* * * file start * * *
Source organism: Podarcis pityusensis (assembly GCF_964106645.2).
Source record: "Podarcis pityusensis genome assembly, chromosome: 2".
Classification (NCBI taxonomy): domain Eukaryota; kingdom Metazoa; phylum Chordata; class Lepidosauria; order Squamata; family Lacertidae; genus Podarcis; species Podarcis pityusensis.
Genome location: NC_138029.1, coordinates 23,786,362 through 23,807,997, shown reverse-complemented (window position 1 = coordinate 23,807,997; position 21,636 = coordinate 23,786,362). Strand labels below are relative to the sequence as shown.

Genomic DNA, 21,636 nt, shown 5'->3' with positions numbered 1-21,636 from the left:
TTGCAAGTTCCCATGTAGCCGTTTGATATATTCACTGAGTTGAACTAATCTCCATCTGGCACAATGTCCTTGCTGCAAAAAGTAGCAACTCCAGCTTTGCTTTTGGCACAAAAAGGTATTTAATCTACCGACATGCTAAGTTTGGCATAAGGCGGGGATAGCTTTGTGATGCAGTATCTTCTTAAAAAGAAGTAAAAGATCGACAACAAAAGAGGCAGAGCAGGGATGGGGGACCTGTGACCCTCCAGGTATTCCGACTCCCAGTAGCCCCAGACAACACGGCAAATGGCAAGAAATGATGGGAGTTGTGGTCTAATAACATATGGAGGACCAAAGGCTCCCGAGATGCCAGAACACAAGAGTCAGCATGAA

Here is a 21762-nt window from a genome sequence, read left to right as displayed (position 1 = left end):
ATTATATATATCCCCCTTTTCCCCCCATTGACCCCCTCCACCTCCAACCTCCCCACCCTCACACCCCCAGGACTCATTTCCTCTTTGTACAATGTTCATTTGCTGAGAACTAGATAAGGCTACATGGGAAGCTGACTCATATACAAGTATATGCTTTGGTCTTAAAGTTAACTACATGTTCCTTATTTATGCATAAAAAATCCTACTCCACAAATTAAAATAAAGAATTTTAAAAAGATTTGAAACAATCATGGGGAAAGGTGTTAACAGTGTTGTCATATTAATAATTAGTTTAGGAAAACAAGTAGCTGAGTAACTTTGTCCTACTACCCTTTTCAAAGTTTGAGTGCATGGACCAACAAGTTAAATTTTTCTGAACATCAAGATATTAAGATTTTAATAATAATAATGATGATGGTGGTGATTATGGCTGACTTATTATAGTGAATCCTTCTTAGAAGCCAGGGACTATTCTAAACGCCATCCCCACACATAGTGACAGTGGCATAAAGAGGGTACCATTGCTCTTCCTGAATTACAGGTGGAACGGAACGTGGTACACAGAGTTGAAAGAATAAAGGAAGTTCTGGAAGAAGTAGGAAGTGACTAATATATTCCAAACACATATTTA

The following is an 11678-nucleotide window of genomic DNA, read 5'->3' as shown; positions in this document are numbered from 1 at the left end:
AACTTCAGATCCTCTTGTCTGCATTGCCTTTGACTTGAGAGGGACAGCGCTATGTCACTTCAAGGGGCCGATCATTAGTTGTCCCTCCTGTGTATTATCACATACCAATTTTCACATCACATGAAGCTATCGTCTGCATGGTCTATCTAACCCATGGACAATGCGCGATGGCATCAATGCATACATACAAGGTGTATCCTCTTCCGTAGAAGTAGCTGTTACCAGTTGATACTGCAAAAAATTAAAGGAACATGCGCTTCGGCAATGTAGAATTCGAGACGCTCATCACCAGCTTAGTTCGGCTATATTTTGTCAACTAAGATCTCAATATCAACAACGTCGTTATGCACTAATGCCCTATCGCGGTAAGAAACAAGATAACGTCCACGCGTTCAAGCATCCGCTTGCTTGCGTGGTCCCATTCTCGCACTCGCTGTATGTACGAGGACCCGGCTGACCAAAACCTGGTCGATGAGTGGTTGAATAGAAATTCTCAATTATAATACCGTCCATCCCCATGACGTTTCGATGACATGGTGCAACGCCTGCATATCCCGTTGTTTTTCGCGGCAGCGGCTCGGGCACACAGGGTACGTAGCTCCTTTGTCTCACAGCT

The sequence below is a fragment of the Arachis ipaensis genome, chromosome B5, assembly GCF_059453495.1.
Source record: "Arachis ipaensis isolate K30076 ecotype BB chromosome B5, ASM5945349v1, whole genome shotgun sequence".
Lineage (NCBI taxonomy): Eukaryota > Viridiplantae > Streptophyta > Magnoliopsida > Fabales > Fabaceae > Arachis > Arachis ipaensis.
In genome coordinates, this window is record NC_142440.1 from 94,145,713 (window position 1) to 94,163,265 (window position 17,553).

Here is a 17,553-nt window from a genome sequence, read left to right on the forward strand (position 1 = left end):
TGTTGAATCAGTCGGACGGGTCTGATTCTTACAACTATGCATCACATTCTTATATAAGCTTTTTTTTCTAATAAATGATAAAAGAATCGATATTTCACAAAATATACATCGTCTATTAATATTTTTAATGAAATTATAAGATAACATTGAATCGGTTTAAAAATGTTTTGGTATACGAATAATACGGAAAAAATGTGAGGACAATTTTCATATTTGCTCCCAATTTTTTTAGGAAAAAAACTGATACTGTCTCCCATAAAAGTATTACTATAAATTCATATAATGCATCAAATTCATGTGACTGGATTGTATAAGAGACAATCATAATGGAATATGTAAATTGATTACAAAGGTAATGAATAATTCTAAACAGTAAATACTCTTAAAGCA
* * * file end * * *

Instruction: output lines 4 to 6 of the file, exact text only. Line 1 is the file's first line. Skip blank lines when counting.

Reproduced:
Genome location: NC_138029.1, coordinates 23,786,362 through 23,807,997, shown reverse-complemented (window position 1 = coordinate 23,807,997; position 21,636 = coordinate 23,786,362). Strand labels below are relative to the sequence as shown.

Genomic DNA, 21,636 nt, shown 5'->3' with positions numbered 1-21,636 from the left:
TTGCAAGTTCCCATGTAGCCGTTTGATATATTCACTGAGTTGAACTAATCTCCATCTGGCACAATGTCCTTGCTGCAAAAAGTAGCAACTCCAGCTTTGCTTTTGGCACAAAAAGGTATTTAATCTACCGACATGCTAAGTTTGGCATAAGGCGGGGATAGCTTTGTGATGCAGTATCTTCTTAAAAAGAAGTAAAAGATCGACAACAAAAGAGGCAGAGCAGGGATGGGGGACCTGTGACCCTCCAGGTATTCCGACTCCCAGTAGCCCCAGACAACACGGCAAATGGCAAGAAATGATGGGAGTTGTGGTCTAATAACATATGGAGGACCAAAGGCTCCCGAGATGCCAGAACACAAGAGTCAGCATGAA